It offers multi-day tours in Europe focused on gay history and art. Oscar Wilde Tours won the Travvy silver prize in 2016 for best LGBT tour operator and tied with HE Travel for the Gay Travel Awards Tour Operator of the Year. In 2016, Lear expanded this line by founding Shady Ladies Tours, a tour company focused on women’s history, their Shady Ladies tour of the Metropolitan Museum presents depictions of royal mistresses and courtesans in the collection, the Nasty Women tour is about pathbreaking women from Pharaoh Hatshepsut to Gertrude Stein. Shady Ladies won the Lux Global Excellence Award in 2017 for best museum tour operator, New York
Luxor Museum is an archaeological museum in Luxor, Egypt. It stands on the corniche; the Luxor Museum was inaugurated in 1975. It is a two-story building; the range of artifacts on display is far more restricted than the country's main collections in the Museum of Antiquities in Cairo. The museum was conceived by the Egyptian Ministry of Culture, which hired Dr. Mahmud El Hakim, a top Egyptian architect, to create the plans in 1962; the installation of the museum art works came and was finished between 1972 and 1975. Among the items on display are grave goods from the tomb of the 18th dynasty pharaoh Tutankhamun and a collection of 26 New Kingdom statues that were found buried in the Luxor statue cache in the nearby Luxor Temple in 1989; the royal mummies of two pharaohs - Ahmose I and Ramesses I - were put on display in the Luxor Museum in March 2004, as part of the new extension to the museum, which includes a small visitor centre. A major exhibit is a reconstruction of one of the walls of Akhenaten's temple at Karnak.
The Glory of Their Times: The Story of the Early Days of Baseball Told by the Men Who Played It is a 1966 book, edited by Lawrence Ritter, telling the stories of early 20th century baseball. It is acclaimed as one of the great books written about baseball. Ritter got the idea for the book in 1961 upon the death of Ty Cobb, regarded as one of the greatest players in the game's history, he was influenced by the works of John and Alan Lomax, who traveled the country in the 1930s and 1940s with tape recorders seeking out old and forgotten American folk songs. Ritter realized that those who played baseball in the early years of the 20th century were now old men, he resolved to interview as many of them as he could in order to record their memories. Ritter travelled 75,000 miles to interview his subjects, sitting for hours listening to them tell their tales into his tape recorder; the book retells their stories in the first-person. The interviews were made between 1962 and 1966; the book was published in September 1966, following four years of research and preparation.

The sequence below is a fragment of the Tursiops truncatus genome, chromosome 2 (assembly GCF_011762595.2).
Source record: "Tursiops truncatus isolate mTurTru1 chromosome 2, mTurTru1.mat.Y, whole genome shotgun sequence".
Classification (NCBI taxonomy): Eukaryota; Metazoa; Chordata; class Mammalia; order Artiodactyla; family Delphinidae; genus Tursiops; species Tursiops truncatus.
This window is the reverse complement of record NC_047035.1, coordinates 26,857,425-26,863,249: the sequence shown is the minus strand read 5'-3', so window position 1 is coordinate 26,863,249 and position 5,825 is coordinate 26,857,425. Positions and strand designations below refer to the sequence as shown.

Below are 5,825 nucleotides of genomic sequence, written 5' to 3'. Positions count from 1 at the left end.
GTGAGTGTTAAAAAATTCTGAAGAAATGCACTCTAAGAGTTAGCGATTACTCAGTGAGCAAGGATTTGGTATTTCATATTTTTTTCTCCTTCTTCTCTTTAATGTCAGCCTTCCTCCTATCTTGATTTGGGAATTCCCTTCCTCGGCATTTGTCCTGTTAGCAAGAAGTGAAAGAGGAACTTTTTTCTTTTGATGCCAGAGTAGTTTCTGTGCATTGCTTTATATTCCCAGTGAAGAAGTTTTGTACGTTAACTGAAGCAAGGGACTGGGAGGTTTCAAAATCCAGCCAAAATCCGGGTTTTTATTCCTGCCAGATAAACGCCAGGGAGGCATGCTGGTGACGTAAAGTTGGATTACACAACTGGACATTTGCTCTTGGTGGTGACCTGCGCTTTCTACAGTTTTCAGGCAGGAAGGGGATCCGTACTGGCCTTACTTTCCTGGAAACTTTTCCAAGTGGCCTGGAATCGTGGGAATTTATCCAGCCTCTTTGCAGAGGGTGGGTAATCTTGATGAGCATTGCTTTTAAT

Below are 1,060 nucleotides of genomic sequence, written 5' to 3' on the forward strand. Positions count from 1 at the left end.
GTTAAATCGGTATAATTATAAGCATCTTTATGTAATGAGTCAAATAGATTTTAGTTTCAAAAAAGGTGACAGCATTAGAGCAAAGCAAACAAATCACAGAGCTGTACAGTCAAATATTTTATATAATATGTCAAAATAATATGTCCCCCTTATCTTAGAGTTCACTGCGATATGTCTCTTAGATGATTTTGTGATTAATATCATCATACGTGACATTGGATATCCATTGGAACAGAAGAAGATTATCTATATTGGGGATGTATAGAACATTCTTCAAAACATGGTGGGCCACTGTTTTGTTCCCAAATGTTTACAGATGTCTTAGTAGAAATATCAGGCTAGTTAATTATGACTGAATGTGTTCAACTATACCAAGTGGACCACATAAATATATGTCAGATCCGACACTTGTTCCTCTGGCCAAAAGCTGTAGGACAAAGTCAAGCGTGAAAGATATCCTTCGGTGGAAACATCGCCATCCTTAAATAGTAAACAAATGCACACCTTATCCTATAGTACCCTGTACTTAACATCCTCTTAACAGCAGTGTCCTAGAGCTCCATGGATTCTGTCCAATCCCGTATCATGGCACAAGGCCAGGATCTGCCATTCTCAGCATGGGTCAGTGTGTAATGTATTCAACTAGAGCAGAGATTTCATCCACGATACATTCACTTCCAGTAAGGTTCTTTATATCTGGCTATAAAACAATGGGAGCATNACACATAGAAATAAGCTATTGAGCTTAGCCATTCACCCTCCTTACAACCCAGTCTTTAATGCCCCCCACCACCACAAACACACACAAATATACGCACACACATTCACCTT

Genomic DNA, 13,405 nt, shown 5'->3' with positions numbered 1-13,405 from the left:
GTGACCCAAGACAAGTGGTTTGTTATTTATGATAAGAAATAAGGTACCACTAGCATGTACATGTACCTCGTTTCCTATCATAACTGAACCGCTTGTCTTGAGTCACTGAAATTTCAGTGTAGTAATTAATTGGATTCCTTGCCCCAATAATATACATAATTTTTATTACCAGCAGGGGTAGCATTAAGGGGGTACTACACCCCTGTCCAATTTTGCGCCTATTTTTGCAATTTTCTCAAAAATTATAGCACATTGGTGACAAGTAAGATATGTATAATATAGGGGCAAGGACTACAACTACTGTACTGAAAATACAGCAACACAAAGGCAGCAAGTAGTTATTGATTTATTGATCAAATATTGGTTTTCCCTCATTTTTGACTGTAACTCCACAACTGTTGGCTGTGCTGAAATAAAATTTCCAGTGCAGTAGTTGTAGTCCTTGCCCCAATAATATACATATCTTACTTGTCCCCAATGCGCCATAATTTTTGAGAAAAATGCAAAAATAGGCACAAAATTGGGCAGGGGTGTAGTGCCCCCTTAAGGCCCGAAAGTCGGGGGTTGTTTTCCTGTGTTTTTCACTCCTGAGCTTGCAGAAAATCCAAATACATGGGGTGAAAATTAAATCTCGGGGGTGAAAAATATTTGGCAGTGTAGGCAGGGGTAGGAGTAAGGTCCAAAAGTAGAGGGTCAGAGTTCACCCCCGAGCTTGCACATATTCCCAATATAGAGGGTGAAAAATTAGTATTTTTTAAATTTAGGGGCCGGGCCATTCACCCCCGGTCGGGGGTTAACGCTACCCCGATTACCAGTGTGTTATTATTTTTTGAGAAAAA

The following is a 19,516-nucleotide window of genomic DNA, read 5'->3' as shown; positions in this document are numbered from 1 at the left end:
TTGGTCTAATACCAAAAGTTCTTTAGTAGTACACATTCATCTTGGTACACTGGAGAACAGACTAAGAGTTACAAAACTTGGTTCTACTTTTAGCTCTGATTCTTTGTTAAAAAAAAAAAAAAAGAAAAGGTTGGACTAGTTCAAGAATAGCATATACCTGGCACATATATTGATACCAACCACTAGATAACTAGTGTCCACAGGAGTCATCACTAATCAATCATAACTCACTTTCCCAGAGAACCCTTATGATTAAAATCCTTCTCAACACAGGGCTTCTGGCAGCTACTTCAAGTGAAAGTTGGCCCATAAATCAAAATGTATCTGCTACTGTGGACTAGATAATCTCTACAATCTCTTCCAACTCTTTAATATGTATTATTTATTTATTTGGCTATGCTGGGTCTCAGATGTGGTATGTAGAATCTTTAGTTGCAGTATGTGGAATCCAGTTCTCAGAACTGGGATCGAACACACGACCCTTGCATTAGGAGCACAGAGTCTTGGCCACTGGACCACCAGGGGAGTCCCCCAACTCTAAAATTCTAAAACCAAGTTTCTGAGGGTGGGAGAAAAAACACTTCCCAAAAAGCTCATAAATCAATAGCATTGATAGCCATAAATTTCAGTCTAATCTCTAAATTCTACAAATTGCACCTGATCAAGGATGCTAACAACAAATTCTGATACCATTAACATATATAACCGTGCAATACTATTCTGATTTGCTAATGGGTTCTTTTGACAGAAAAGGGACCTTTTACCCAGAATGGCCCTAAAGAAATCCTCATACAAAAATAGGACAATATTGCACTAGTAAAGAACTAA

An enlarged edition was issued in 1984, with the additions of George Gibson, Babe Herman, Specs Toporcer, Hank Greenberg. A positive review by Wilfred Sheed in The New York Times Book Section helped propel the book, though it never hit the best-seller list; this book has been in print for most of the last 35 years, selling 360,000 copies, with royalties of nearly a quarter million dollars. Ritter presented royalties to the 22 men in the original book and their estates, continued to write them checks into the mid-1980s. Ritter himself earned less than $35,000 on this classic; every player in the book, along with his wife, has since died. A vinyl album containing some of the actual recordings of the interviews was released in the 1970s. More with the popularity of books-on-tape, longer versions of the recordings have been released on audiocassette and CD. Crawford, Greenberg and Waner were members of the Baseball Hall of Fame at the time of the book's publishing. Coveleski, Goslin and Marquard were elected after the book was published.
Toporcer, who died in 1989, was the last survivor among the interviewees. As part of Ritter's research, he interviewed many ballplayers, baseball executives, writers besides those who have chapters in his book; these individuals included Bill Veeck, Billy Werber, Benny Bengough, Marty McHale, Eliot Asinof, Fred Lieb, George McBride. A documentary film for The Glory of Their Times was produced in 1971 by Ritter and Bud Greenspan, showing much of the still photography used in the book, along with vintage film footage and recordings from the audio tapes Ritter used in researching the book. After being rejected by commercial networks for several years due to Greenspan's refusal to edit for length, the film aired on PBS television in 1977. Dead-ball era Live-ball era Inside Baseball 2006 American Spectator article on 40th anniversary of book's publication The Glory of Their Times Photographs List of Ritter Audio Tapes IMDB listing of documentary